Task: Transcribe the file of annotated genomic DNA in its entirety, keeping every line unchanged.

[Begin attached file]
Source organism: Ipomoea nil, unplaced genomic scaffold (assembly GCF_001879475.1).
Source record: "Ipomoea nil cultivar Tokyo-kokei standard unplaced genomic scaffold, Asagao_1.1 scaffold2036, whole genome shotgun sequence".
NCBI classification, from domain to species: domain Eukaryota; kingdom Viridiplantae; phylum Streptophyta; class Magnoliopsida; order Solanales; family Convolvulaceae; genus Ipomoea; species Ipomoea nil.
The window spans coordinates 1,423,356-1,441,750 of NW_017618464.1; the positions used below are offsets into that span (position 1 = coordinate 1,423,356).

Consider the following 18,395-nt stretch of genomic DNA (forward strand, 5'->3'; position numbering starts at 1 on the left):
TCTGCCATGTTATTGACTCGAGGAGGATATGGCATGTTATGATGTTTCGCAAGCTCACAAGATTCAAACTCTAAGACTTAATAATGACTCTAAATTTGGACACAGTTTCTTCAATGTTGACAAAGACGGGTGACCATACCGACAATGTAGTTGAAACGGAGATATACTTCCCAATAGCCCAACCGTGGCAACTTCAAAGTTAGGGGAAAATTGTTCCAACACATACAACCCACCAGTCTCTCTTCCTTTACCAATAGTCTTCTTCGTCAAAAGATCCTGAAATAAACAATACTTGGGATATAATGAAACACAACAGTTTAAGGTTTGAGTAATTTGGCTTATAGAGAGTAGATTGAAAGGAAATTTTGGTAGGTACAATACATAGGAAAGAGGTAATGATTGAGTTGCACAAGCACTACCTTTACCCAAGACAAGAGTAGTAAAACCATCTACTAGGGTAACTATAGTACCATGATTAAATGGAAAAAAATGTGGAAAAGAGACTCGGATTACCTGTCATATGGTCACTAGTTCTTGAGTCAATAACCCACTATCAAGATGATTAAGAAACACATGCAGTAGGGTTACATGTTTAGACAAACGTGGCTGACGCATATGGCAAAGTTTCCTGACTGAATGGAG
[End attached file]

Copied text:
Source organism: Ipomoea nil, unplaced genomic scaffold (assembly GCF_001879475.1).
Source record: "Ipomoea nil cultivar Tokyo-kokei standard unplaced genomic scaffold, Asagao_1.1 scaffold2036, whole genome shotgun sequence".
NCBI classification, from domain to species: domain Eukaryota; kingdom Viridiplantae; phylum Streptophyta; class Magnoliopsida; order Solanales; family Convolvulaceae; genus Ipomoea; species Ipomoea nil.
The window spans coordinates 1,423,356-1,441,750 of NW_017618464.1; the positions used below are offsets into that span (position 1 = coordinate 1,423,356).

Consider the following 18,395-nt stretch of genomic DNA (forward strand, 5'->3'; position numbering starts at 1 on the left):
TCTGCCATGTTATTGACTCGAGGAGGATATGGCATGTTATGATGTTTCGCAAGCTCACAAGATTCAAACTCTAAGACTTAATAATGACTCTAAATTTGGACACAGTTTCTTCAATGTTGACAAAGACGGGTGACCATACCGACAATGTAGTTGAAACGGAGATATACTTCCCAATAGCCCAACCGTGGCAACTTCAAAGTTAGGGGAAAATTGTTCCAACACATACAACCCACCAGTCTCTCTTCCTTTACCAATAGTCTTCTTCGTCAAAAGATCCTGAAATAAACAATACTTGGGATATAATGAAACACAACAGTTTAAGGTTTGAGTAATTTGGCTTATAGAGAGTAGATTGAAAGGAAATTTTGGTAGGTACAATACATAGGAAAGAGGTAATGATTGAGTTGCACAAGCACTACCTTTACCCAAGACAAGAGTAGTAAAACCATCTACTAGGGTAACTATAGTACCATGATTAAATGGAAAAAAATGTGGAAAAGAGACTCGGATTACCTGTCATATGGTCACTAGTTCTTGAGTCAATAACCCACTATCAAGATGATTAAGAAACACATGCAGTAGGGTTACATGTTTAGACAAACGTGGCTGACGCATATGGCAAAGTTTCCTGACTGAATGGAG